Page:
Will violence succeed in permanently closing All Families Healthcare, the only clinic in northwest Montana that performs abortions, and does much more? That’s now a grim possibility. Angry and deeply demoralized, AFH’s owner, Susan Cahill, told the InterLake yesterday:
…that she is taking the summer off after the attack, which left her in shock and no longer trusting the community.
Perhaps a summer of fresh air, sunshine, and respite from the stresses of her 38-year career in medicine, will restore her faith in humanity and revitalize her legendary determination not to run out of her clinic by crackpots and religious extremists. I hope so. Should Cahill chose not to reopen AFH, and I will not fault her if that’s the choice she makes, for humans can take only so much, violence will once again have prevailed over reason.
Yep, today is Pi Day, 14 March, known to billions of geometry students as 3.14… (or in base 2 as 11.001001000011111101101010100010001000010110100011…). When you return from your morning coffee break, will you be able to say you 23 some apple π?
Sen. John Walsh, looking beyond the 3 June primary election, delivered a standard Democratic touch base with all constituencies speech at the party’s annual Mansfield-Metcalf Dinner in Helena Saturday evening.
Speaking simply — his Flesch-Kincaid reading age score was 11 years; sixth grade — he said, in effect, “I’m just a plain spoken soldier boy from Butte, but I know right from wrong, I care deeply about the people the Democratic party traditionally represents, I’ll fight the good fight for you as your Senator, and I’ll never forget nor betray my roots like rich Shutdown Steve Daines.” An effective message for a Democratic audience.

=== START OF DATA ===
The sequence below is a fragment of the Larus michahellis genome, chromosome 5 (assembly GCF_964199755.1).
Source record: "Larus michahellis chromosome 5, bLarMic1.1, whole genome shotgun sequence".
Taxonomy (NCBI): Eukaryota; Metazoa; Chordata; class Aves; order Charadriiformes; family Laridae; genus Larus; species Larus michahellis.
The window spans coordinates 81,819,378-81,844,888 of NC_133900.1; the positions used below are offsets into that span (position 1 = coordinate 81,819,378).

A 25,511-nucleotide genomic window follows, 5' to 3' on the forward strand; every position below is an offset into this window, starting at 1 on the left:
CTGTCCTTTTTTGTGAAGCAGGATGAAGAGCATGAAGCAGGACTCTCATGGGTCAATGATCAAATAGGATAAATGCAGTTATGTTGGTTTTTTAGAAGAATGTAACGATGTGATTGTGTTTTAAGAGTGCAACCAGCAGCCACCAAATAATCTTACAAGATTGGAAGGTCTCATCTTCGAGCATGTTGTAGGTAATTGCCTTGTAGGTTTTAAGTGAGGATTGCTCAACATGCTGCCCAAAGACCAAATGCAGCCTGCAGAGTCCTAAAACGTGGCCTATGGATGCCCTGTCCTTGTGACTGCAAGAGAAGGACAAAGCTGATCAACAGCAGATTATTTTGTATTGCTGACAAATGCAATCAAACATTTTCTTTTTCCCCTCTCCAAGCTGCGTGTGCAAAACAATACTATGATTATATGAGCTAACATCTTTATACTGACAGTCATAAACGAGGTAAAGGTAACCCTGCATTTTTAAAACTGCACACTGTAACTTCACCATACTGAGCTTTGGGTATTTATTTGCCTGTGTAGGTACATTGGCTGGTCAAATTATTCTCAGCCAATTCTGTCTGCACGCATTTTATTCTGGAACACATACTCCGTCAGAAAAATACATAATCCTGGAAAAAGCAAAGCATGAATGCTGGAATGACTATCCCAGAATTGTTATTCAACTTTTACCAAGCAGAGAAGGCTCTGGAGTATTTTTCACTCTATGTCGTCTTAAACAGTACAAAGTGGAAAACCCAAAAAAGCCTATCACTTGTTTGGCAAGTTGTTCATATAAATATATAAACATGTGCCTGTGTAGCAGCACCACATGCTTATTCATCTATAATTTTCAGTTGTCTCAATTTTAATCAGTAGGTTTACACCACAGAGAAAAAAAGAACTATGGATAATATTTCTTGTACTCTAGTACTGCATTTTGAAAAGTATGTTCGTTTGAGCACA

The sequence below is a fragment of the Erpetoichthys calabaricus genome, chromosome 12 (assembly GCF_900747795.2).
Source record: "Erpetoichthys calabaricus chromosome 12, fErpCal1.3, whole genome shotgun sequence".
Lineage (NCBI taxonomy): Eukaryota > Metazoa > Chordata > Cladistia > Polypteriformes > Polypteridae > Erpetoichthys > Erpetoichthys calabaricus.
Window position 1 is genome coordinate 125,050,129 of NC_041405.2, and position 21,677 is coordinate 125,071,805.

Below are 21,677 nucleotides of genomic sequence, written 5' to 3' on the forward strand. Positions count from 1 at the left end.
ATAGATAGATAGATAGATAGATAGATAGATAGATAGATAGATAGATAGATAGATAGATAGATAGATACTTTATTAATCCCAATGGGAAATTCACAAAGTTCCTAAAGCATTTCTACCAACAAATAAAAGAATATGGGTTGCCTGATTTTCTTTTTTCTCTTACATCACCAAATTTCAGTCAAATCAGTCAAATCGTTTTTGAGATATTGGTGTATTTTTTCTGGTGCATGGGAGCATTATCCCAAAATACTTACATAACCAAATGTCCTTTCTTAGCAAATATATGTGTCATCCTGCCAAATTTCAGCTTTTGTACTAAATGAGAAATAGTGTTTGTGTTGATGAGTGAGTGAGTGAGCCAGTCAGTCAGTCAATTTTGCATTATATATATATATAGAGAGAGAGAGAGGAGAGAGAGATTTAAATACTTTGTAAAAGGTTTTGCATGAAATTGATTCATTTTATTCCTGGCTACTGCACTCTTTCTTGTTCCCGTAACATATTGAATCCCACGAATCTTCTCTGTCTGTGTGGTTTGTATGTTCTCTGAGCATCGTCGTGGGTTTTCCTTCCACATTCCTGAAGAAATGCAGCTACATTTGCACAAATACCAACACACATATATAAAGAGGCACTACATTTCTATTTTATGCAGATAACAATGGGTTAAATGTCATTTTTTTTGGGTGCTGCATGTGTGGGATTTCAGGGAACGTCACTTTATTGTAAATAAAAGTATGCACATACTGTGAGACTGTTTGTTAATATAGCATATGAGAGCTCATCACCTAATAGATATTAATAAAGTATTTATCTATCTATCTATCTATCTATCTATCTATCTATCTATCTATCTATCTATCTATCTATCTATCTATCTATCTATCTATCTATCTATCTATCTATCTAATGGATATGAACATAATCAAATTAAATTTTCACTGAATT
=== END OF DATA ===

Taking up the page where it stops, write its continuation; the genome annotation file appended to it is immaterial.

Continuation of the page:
At the end of his remarks he revealed his strategy for countering Republican claims that his reprimand from the Army’s vice chief of staff disqualifies him for high office:
That’s my question after reading Dirk Adams, did you know your political contributions are public? at the Montana Street Fighter website today. Does Walsh’s polling indicate that Adams, who opposes the Keystone XL pipeline, is picking up steam among, say, young and green Democrats?
If Adams is no threat, a hit like today’s isn’t necessary. Something has Walsh’s operation worried.
Catherine Henderson is one of three Democrats who filed for the Democratic primary in old downtown Kalispell’s House District 7 (map). She’s also just 18 years old, a senior at Flathead High School, and the granddaughter of former state representative Dale McGarvey, who’s serving as her treasurer.
If elected, she would not be the first from Kalispell to serve in the legislature at an age so young. In the 1970s, Jack Udhe served at least one term before seeking his fortune in, I believe, California.
Henderson’s competitors for the HD-7 Democratic nomination are Roxanne Brothers, who is in her eighth decade, and Alex Schaeffer, a middle-aged reading tutor.
Keep it from escaping your mouth. Say nothing. Don’t make comments, then add, “Oh, by the way, that’s off the record.”
Like hell it is.